Sustainability Tips: Building a Capsule Wardrobe
Sustainable shopping starts with conscious consumption and there’s no better practice at that than the capsule wardrobe.
Of the estimated 17,000,000 pounds of textile generated each year, nearly 66% of it ends up in the landfill.
With the crazy speed at which fashion and trends are generated now, it doesn’t surprise us. Here at Aventura, we produce two collections a year, but we know some fast fashion companies produce closer to 24 collections a year, churning out poor quality looks geared towards attracting current trends.
We continue to be tempted by their great deals (hey look, a $5 sweater!) and with their endless options. Plus we have nothing to wear at home…Does this situation sound familiar to you? How about this one:
Because that bright yellow, polka-dot sweater was only $5, you’re more willing to overlook the faults of the garment. You might not actually have anywhere or occasion to wear it, or it didn’t quite fit right, or it may have been unraveling slightly at the cuff. Then, after you get it home, it sits unused in your closet for years before it gets thrown away. After all, it was only $5 so what’s the harm to you?
We’ve ALL been there! But the problem is, these styles that end up in the trash are harming the environment. Our goal is not to end shopping. It is to build a more sustainable shopping practice that allows you to slow down and ask important questions before pulling out your credit card.
We believe this all starts at building a capsule wardrobe.
A capsule wardrobe is one that has around 30-50 pieces (including shoes, but excluding workout gear) that can be styled in many unique combinations. It’s a simplified wardrobe that maximizes not only the outfits you can create from one piece, but the number of times you wear a piece. It defies trends and seasons, allowing you to wear styles now and later. Plus, it helps eliminate decision fatigue, making getting dressed in the morning easier!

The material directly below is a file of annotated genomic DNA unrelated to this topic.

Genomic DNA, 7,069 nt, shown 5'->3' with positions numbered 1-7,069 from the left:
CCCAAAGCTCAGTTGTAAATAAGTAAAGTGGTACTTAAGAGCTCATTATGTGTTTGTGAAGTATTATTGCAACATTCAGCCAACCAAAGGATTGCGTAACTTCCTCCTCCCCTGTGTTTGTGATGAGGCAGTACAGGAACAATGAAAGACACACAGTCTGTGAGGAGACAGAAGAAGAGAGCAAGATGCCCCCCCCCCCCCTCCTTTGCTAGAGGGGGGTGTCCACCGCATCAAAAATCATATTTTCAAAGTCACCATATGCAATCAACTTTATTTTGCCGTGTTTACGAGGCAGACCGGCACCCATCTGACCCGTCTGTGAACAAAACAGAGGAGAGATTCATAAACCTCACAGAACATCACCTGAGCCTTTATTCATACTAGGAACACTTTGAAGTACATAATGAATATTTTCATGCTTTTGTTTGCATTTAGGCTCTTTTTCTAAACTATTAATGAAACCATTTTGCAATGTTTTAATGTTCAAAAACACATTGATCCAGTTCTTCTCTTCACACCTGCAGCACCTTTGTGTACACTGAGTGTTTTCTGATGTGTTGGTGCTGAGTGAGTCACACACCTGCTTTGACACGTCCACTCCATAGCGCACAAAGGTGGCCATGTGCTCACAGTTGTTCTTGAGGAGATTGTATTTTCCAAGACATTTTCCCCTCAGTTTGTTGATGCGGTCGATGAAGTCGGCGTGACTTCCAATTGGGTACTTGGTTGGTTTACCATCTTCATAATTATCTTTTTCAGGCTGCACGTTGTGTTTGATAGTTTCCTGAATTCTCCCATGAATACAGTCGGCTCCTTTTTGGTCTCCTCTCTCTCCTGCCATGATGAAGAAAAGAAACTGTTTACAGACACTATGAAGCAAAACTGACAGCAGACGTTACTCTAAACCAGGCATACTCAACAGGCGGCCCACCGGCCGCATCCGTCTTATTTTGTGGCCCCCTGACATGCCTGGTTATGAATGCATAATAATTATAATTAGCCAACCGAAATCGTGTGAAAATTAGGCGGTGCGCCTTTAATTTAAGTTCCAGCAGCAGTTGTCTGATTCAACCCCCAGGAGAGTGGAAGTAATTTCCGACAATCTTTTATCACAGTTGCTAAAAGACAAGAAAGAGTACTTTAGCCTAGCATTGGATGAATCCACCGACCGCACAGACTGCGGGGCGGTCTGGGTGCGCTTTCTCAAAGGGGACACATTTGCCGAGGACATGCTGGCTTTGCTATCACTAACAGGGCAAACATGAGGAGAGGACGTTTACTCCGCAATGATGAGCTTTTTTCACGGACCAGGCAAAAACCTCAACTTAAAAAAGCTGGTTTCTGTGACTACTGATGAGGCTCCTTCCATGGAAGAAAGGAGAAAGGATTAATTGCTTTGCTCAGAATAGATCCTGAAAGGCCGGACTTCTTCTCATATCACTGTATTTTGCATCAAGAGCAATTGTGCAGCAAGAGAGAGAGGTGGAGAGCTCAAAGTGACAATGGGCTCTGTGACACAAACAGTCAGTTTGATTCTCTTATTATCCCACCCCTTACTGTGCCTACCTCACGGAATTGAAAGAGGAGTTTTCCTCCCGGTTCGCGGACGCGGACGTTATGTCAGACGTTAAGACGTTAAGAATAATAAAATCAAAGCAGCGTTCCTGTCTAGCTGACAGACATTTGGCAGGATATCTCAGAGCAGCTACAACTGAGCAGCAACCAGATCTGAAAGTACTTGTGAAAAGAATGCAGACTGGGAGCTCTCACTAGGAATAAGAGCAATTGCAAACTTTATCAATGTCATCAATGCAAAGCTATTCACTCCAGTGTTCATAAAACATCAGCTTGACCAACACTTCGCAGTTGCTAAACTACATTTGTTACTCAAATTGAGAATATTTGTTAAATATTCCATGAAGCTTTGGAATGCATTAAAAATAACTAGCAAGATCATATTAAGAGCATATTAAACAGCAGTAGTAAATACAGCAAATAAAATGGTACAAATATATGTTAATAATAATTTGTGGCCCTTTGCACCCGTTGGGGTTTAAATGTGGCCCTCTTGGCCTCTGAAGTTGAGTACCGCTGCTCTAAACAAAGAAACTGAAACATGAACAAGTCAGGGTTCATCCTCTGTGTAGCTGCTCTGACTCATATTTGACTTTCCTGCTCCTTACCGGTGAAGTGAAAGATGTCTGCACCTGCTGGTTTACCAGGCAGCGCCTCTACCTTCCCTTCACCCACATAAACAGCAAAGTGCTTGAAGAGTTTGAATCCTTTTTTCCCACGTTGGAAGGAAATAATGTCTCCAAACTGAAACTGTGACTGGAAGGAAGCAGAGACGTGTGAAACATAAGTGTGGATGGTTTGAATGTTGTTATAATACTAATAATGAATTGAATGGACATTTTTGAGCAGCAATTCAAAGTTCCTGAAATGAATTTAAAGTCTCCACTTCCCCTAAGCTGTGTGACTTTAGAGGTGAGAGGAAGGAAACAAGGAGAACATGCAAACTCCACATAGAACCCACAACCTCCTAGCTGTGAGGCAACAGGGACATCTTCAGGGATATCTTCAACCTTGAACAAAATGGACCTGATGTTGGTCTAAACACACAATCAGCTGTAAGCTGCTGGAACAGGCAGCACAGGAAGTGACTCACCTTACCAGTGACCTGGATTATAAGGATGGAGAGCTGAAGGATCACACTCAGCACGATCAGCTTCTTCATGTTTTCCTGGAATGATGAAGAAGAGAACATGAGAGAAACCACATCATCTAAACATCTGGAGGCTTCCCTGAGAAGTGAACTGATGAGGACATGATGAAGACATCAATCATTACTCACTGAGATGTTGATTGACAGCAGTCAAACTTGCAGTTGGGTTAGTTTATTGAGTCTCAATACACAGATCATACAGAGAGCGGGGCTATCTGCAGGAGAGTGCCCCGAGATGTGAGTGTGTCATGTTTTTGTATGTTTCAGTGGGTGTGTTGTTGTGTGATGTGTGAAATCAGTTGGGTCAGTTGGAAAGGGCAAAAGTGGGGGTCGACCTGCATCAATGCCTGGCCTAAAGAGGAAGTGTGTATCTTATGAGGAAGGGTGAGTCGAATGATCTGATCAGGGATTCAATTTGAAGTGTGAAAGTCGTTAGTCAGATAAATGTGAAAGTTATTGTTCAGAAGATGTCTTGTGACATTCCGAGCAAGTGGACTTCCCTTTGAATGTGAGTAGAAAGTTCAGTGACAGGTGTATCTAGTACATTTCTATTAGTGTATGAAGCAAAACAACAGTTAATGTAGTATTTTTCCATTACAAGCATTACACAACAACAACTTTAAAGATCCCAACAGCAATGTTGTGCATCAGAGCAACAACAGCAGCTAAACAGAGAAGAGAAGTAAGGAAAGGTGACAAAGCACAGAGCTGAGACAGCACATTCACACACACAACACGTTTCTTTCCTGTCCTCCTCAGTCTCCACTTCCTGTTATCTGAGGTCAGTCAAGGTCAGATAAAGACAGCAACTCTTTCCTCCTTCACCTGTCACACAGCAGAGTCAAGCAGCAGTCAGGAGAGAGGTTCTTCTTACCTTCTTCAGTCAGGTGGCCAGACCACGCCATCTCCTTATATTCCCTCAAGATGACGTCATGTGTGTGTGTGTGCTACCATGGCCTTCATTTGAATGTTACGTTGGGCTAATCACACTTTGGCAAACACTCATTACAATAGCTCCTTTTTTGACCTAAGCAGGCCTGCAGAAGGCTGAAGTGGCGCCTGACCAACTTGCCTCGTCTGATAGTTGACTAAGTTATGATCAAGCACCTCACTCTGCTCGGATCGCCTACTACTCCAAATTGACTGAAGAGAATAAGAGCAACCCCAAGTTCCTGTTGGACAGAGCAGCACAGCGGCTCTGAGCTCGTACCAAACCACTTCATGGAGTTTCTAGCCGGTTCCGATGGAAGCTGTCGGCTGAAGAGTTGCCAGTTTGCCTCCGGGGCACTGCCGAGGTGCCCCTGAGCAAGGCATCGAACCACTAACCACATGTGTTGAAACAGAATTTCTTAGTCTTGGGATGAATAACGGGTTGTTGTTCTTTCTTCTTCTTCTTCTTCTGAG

Tips to Creating a Sustainable Wardrobe:
- Evaluate what you currently have and make thrift, mend, and keep piles. We think the best way to go about this is to separate all clothing into their category. For example, put all of your pants together to see what you have before making decisions. Then gather your casual shirts, your sweaters, your dresses, and so on. By comparing directly with like clothing, we can better determine what we have and where there’s room for improvement.
- When shopping, look for quality clothing made to last. Price is not always an accurate indicator, so be sure to keep an eye on company reviews and how garments are made. A rule of thumb is to seek out clothing made from sustainable fibers and/or at Fair Trade Certified™ factories first and foremost. Learn more about sustainable fibers here and fair trade production here. Warning: many fast fashion companies use cleaver marketing and buzz words like these to make themselves seem like eco-conscious companies. Look for measurable means of accountability and transparency from fashion brands instead.
- Make sure a new item matches existing items in your closet. You should be able to make no fewer than five unique outfits - but the more the better! Versatility is the ultimate goal when adding items into your wardrobe. The more it matches, the more valuable it is to you.
- Your goal should be to wear something at least 30 times. When shopping, keep this number in mind.
- Make sure it fits well. If you’re buying in person and have the opportunity to try on there, great! If you’re buying online, look at reviews and the company’s tagged Instagram photos for candid pictures of other customers wearing their styles to compare how a style might look on your body.
- Ask yourself if what your shopping for is a need or a want.
Questions to ask yourself when shopping those irresistible trending looks (because we all get swept into trends!):
- Can you find this piece at a thrift store or a responsible fashion company?
- Am I more attracted to the pricetag or the look?
- How will I feel when I wear this?
- Where will I wear this?
- Can I commit to wearing this piece at least once a week? What about once a month?
- Is this true love or Instagram, i.e. if I put this back now, will I still be thinking about it in 48 hours or will I have moved on?
What to do at the end of a garment’s life:
- If the garment is in good condition but you’re ready to part with it: look for local clothing swaps, thrift stores, or marketplaces like Facebook and Poshmark to give your piece a second life.
- If the garment has a rip but you still love it: repair it yourself! We found this amazing mending guide from Fashion Revolution.
- If the garment is ripped or too well worn to donate: consider transforming your clothing into a DYI project. Macrame plant holders, anyone? Find some inspiration here.